Homeowners frequently ask if they should pay off their mortgage before they need to. The idea of being debt-free is very appealing, I’ll admit.
On the other hand, interest rates have reached historic lows in recent years, while the market has hit historic highs. That means you may be better off investing your money instead.
How can you decide?
As with many financial issues, there are several factors to consider and no one-size-fits-all answer. Here are some of the pluses and minuses.
Pros of paying off your mortgage:
- Reduced expenses: No mortgage means lower expenses and less need to draw down your savings in retirement.
- Forced savings: Directing funds into extra mortgage payments is a form of forced savings. Sure, it’s easy to say you’ll save and invest your excess cash, but are you really disciplined enough to do it? Many of us are not.
- Guaranteed return: Paying off your mortgage provides guaranteed savings in amount of the interest you shave off. The quicker you pay down the principal, the less chance the interest has to accumulate. Assuming you stay in your home, the amount of savings can add up significantly over time.
- Emotional satisfaction: For some people, the peace of mind they gain by becoming debt-free is the most important consideration of all.
Cons of paying off your mortgage:
- Illiquid assets: Once you put extra money into paying down your mortgage, you can’t get it back. If you become unemployed or encounter an emergency, you may be short on cash. Of course, you may be able to borrow against your home, but that, too, has an interest rate cost. Though rates are low now, they may be higher at the time when you need to borrow against your home.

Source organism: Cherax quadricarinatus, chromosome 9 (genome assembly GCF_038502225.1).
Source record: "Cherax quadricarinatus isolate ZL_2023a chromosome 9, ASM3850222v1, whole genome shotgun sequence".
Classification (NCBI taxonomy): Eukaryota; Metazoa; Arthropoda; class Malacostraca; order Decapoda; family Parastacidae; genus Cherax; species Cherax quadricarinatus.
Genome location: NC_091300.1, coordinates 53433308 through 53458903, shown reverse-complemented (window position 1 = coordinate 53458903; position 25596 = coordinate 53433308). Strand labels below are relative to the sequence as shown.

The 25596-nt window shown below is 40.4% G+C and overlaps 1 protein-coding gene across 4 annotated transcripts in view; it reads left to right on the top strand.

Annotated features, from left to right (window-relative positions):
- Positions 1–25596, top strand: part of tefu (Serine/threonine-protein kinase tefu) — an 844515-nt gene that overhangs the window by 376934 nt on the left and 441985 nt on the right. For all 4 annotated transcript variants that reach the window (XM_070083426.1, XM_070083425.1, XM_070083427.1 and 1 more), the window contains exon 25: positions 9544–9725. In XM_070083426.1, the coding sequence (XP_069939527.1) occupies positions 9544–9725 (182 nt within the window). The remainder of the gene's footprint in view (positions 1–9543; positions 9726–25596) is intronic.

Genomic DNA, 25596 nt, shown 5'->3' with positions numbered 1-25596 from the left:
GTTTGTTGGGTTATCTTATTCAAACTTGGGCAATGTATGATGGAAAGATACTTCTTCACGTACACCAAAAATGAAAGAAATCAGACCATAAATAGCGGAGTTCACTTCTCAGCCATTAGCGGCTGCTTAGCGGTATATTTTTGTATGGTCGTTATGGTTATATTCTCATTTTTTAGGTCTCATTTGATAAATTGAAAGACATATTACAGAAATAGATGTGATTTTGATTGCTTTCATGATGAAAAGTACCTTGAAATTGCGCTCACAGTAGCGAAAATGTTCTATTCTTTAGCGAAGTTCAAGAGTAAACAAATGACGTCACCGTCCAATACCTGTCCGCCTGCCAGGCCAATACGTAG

- Opportunity cost: Money you invest has the potential to grow faster than the savings you gain by paying less mortgage interest.
- Tax deduction: Traditionally, the mortgage interest deduction has reduced the effective mortgage interest rate for many people. Under new tax law, however, some homeowners may find taking the standard deduction more beneficial than itemizing. Anyone considering a mortgage payoff should consider their individual tax consequences before making a change.
Even if the pros seem to outweigh the cons, you should answer some important questions about your savings and financial goals before deciding to pay down your mortgage. Are you maximizing your retirement plan savings and any employer match? Are you saving for your children’s education? Do you have a sufficient cash reserve for emergencies and large purchases? Have you paid down high-interest debt?
Ultimately, your decision may be based as much on your personal psychological makeup as it is on finances. For some, the security of having a home paid off outweighs the concern of missing potential market gains. Others may accept mortgage debt as an acceptable tradeoff for having more liquidity and investment opportunity.
To see even more pros and cons, check out this Nerdwallet article with arguments for and against paying off your mortgage early.